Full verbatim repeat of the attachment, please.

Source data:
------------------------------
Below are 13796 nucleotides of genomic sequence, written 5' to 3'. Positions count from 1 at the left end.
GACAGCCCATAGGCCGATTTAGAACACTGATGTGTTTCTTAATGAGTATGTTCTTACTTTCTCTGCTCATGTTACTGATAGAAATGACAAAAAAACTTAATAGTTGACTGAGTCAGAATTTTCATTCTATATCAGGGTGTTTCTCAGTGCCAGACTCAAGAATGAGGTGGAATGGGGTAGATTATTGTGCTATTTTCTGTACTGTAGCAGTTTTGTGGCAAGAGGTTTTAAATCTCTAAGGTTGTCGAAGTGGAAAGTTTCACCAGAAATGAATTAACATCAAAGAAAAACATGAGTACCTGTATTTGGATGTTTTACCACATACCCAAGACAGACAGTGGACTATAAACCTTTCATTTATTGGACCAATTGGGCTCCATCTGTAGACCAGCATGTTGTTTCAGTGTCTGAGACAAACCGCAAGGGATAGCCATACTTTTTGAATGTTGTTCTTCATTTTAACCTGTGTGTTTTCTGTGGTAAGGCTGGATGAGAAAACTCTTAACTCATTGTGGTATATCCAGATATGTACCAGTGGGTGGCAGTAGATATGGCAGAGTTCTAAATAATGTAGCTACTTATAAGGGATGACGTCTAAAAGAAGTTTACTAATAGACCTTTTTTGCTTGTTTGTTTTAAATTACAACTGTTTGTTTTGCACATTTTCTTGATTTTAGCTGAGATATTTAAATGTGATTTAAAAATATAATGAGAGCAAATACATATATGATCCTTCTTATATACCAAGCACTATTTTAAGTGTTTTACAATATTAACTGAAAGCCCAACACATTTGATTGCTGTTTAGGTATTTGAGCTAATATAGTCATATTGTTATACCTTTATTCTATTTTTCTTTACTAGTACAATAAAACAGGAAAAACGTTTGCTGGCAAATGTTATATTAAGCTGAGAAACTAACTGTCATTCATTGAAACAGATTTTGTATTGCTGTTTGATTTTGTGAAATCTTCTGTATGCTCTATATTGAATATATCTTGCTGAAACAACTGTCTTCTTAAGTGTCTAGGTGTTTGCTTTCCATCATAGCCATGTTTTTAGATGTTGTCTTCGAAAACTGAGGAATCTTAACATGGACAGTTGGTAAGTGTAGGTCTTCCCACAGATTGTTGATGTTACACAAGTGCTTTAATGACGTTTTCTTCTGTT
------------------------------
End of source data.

Below are 13796 nucleotides of genomic sequence, written 5' to 3'. Positions count from 1 at the left end.
GACAGCCCATAGGCCGATTTAGAACACTGATGTGTTTCTTAATGAGTATGTTCTTACTTTCTCTGCTCATGTTACTGATAGAAATGACAAAAAAACTTAATAGTTGACTGAGTCAGAATTTTCATTCTATATCAGGGTGTTTCTCAGTGCCAGACTCAAGAATGAGGTGGAATGGGGTAGATTATTGTGCTATTTTCTGTACTGTAGCAGTTTTGTGGCAAGAGGTTTTAAATCTCTAAGGTTGTCGAAGTGGAAAGTTTCACCAGAAATGAATTAACATCAAAGAAAAACATGAGTACCTGTATTTGGATGTTTTACCACATACCCAAGACAGACAGTGGACTATAAACCTTTCATTTATTGGACCAATTGGGCTCCATCTGTAGACCAGCATGTTGTTTCAGTGTCTGAGACAAACCGCAAGGGATAGCCATACTTTTTGAATGTTGTTCTTCATTTTAACCTGTGTGTTTTCTGTGGTAAGGCTGGATGAGAAAACTCTTAACTCATTGTGGTATATCCAGATATGTACCAGTGGGTGGCAGTAGATATGGCAGAGTTCTAAATAATGTAGCTACTTATAAGGGATGACGTCTAAAAGAAGTTTACTAATAGACCTTTTTTGCTTGTTTGTTTTAAATTACAACTGTTTGTTTTGCACATTTTCTTGATTTTAGCTGAGATATTTAAATGTGATTTAAAAATATAATGAGAGCAAATACATATATGATCCTTCTTATATACCAAGCACTATTTTAAGTGTTTTACAATATTAACTGAAAGCCCAACACATTTGATTGCTGTTTAGGTATTTGAGCTAATATAGTCATATTGTTATACCTTTATTCTATTTTTCTTTACTAGTACAATAAAACAGGAAAAACGTTTGCTGGCAAATGTTATATTAAGCTGAGAAACTAACTGTCATTCATTGAAACAGATTTTGTATTGCTGTTTGATTTTGTGAAATCTTCTGTATGCTCTATATTGAATATATCTTGCTGAAACAACTGTCTTCTTAAGTGTCTAGGTGTTTGCTTTCCATCATAGCCATGTTTTTAGATGTTGTCTTCGAAAACTGAGGAATCTTAACATGGACAGTTGGTAAGTGTAGGTCTTCCCACAGATTGTTGATGTTACACAAGTGCTTTAATGACGTTTTCTTCTGTT